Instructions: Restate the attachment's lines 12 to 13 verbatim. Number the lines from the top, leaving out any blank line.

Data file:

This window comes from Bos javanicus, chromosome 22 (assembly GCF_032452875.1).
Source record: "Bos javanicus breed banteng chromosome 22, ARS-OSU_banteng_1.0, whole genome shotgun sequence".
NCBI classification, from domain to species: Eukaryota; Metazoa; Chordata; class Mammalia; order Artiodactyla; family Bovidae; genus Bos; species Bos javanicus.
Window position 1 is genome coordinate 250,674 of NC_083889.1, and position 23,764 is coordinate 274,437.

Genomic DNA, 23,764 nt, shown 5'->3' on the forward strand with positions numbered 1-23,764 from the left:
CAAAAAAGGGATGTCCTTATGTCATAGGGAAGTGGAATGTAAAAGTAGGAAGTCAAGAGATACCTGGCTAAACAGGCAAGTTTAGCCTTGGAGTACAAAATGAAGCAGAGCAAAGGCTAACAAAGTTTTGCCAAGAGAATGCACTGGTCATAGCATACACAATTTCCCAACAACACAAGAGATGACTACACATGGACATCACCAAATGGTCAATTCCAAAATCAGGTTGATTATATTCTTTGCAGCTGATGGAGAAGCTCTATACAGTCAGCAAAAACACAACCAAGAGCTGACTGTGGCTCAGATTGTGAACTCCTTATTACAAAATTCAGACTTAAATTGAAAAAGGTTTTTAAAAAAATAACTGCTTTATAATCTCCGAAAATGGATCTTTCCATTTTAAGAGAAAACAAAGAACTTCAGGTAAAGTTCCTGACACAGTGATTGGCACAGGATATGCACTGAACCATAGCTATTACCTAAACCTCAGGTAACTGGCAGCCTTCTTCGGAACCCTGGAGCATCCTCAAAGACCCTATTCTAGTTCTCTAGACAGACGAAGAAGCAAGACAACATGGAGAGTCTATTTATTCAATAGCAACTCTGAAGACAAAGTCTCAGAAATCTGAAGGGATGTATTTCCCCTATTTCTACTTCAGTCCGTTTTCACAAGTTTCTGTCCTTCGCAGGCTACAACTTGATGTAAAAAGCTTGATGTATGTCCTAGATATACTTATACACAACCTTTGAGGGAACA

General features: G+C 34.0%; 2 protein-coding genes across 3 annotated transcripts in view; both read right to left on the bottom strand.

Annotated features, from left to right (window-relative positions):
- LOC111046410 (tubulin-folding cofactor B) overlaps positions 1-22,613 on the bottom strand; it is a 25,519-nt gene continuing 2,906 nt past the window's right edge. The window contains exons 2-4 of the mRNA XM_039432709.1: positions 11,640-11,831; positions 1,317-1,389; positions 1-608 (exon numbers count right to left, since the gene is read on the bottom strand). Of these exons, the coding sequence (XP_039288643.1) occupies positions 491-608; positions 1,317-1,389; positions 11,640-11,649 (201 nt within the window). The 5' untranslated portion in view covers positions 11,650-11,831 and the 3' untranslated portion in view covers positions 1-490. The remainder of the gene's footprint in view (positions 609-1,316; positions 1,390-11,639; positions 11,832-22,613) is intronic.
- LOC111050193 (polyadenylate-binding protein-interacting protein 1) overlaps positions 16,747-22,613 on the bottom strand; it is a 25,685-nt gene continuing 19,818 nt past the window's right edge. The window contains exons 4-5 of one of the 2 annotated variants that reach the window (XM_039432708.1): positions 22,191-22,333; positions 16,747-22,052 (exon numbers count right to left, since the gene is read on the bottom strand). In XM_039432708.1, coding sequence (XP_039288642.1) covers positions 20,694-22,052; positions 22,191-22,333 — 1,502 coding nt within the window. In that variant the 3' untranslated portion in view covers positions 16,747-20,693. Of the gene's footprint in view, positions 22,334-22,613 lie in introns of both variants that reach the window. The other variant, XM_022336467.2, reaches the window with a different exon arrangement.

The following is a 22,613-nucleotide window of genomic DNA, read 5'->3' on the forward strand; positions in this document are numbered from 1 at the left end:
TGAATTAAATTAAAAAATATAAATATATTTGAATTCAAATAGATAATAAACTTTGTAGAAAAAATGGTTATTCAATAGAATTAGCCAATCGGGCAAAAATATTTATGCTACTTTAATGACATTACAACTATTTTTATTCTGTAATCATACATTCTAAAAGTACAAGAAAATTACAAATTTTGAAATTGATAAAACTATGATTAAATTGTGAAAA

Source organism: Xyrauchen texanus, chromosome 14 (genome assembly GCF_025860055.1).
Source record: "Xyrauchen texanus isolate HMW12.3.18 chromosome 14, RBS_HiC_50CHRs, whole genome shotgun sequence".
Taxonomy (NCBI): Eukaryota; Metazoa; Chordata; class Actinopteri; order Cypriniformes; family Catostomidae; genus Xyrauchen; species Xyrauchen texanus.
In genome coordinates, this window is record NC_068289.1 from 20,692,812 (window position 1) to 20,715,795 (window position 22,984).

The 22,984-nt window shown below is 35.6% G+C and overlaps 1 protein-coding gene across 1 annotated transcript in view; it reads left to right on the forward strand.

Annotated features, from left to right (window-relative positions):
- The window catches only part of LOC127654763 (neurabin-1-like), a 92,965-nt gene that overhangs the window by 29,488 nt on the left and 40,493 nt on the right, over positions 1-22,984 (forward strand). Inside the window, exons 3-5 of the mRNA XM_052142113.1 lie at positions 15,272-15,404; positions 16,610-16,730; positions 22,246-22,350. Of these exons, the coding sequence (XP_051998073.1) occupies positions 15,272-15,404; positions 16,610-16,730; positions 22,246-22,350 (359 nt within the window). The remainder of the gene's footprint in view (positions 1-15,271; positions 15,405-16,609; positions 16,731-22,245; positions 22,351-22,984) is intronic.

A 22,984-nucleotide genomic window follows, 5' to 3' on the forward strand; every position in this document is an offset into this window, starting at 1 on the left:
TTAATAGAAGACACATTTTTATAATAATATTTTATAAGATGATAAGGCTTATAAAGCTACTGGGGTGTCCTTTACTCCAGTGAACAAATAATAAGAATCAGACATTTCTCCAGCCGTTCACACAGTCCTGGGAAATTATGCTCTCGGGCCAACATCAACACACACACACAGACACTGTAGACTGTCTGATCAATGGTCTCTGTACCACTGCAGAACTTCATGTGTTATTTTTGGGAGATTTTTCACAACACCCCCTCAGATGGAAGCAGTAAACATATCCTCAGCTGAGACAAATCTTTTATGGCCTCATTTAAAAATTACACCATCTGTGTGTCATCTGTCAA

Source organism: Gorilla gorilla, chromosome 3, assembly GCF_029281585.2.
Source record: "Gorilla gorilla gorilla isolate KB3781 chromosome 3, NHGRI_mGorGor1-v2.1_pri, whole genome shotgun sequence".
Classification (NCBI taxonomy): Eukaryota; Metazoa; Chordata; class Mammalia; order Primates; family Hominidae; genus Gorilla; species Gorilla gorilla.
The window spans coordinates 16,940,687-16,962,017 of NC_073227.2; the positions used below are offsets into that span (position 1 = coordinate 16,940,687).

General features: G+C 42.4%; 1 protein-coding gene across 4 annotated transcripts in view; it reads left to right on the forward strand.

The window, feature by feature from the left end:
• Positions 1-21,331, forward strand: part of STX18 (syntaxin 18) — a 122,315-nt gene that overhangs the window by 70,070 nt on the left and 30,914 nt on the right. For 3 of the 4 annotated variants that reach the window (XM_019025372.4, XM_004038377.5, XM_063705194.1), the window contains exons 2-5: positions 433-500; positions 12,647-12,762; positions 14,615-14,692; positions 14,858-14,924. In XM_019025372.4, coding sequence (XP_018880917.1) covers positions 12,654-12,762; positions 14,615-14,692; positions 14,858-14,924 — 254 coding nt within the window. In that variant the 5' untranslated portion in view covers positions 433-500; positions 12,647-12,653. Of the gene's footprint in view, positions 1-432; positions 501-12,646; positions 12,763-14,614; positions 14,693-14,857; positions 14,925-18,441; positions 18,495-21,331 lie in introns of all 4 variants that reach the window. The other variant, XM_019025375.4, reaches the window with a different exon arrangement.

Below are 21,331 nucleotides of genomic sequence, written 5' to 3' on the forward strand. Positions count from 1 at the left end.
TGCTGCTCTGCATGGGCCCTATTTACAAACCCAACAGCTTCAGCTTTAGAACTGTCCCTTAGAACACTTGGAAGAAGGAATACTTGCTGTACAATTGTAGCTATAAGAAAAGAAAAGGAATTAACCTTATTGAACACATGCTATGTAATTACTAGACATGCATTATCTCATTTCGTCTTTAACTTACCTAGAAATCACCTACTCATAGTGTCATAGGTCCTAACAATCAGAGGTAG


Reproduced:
TGAATTAAATTAAAAAATATAAATATATTTGAATTCAAATAGATAATAAACTTTGTAGAAAAAATGGTTATTCAATAGAATTAGCCAATCGGGCAAAAATATTTATGCTACTTTAATGACATTACAACTATTTTTATTCTGTAATCATACATTCTAAAAGTACAAGAAAATTACAAATTTTGAAATTGATAAAACTATGATTAAATTGTGAAAA

Source organism: Xyrauchen texanus, chromosome 14 (genome assembly GCF_025860055.1).